JULES is a wise and gentle comedy-drama about the vicissitudes of aging and the balm of a really good listener. There’s also a UFO and its extra-terrestrial pilot thrown in for good measure. Gifted with three well-tempered performances by Ben Kingsley, Jane Curtin, and Harriet Sansom Harris, it takes a clear-eyed approach to the issues confronting the trio, going dark, to be sure, but never allowing them to lose their humanity or their hope or their sense of humor.
Kingsley is Milton, the resident crank in his small Pennsylvania town, lobbying the town council at their every meeting to change the town’s slogan because “a good place to call home” is confusing about just what the verb implies. The idea of calling home, a crashed alien repairing his vehicle, and a government agency tracking the strang visitor from another world is not a coincidence, but I’m getting ahead of myself.
After his latest address to the polite but patently uninterested council, Milton is awakened from his slumbers by a flash of light and a loud crash. That would be the UFO that delivers the alien and crushes his azaleas, two incidents of equal import to Milton. When he attempts to report what’s happened, he’s brushed off by the authorities, and chastised by Joyce (Curtin), one of the other regulars at the council meetings where she is continually lobbying for pickleball, after Milton adds the UFO that is still in his backyard to his regular litany. Joyce is irked that statements about UFOs will make people take them less seriously, but the other regular, Sandy (Harris) offers Milton a ride home during which she asks if he’s okay.
He’s not, but the spacecraft in his backyard is the least of his problems. He’s getting forgetful, putting canned goods in the medicine cabinet, and worrying his busy daughter, Denise (Zoë Winters), who dutifully tends to her aging father without actually giving him any company. Fiercely independent, uncomfortable and slightly formal around others, Milton’s lonely life changes when the alien emerges injured from his craft a few days later, and Milton offers it refuge.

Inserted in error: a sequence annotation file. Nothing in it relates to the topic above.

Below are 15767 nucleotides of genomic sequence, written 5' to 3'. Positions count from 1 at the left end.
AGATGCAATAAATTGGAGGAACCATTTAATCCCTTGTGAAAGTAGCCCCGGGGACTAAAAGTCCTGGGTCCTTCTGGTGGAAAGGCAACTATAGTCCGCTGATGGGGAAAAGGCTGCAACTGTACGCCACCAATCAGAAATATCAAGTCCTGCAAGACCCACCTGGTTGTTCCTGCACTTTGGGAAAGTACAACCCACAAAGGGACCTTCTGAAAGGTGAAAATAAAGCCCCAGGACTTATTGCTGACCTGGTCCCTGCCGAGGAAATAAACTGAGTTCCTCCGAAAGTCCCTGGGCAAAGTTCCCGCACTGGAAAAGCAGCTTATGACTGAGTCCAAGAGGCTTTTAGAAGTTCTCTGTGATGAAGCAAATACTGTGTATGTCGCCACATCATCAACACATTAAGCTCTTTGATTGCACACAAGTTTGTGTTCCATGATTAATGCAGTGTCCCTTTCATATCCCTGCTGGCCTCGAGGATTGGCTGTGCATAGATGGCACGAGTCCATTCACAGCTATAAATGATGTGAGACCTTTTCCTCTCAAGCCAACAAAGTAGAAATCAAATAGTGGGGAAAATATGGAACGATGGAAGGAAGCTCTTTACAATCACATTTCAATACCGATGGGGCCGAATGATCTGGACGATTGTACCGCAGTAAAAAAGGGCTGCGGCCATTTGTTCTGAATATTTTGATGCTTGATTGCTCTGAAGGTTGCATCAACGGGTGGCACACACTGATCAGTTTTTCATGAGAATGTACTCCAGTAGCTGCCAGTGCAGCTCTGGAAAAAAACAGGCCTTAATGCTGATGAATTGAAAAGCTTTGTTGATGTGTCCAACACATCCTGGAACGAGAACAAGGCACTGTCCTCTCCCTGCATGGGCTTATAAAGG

Milton accepts the alien on its own terms, showing it around the house, explaining family photos and the mysteries of terrestrial plumbing as the delicate, graceful little gray humanoid regards him with expressive eyes, an impassive expression, and full, patient attention. Dubbed Jules by Sandy, and Gary by Joyce after they both stumble onto Milton’s houseguest, the three acquaintances become unexpected friends, and in Jules, they find a kind of confessor as Jules watches them with curiosity unpolluted with judgment as they reflect on their lives past and present. In the alien makeup is actress Jade Quon, whose body language is eloquent in its refined minimalism. She creates a distinct personality for Jules without words, one that is recognizable, but profoundly, ahem, alien, even when doing something as mundane as eating a slice of apple.
Kingsley and Curtin take difficult characters, he’s stubborn, she’s caustic, and they find piquant ways to play them for both laughs and for empathy. There is dignity in their cussedness, and vulnerability. It is Harris, though, who becomes the heart of the film as a nurturer in an empty nest putting on a cheerful face to keep moving forward. She has a smile that can break your heart and then make you laugh.
As unconventional as it is surprising, JULES takes the small aggressions heaped upon the elderly by even the most well-intentioned people and turns them into a sly fable about people facing the last act of their lives in a culture that doesn’t know quite what to do with them.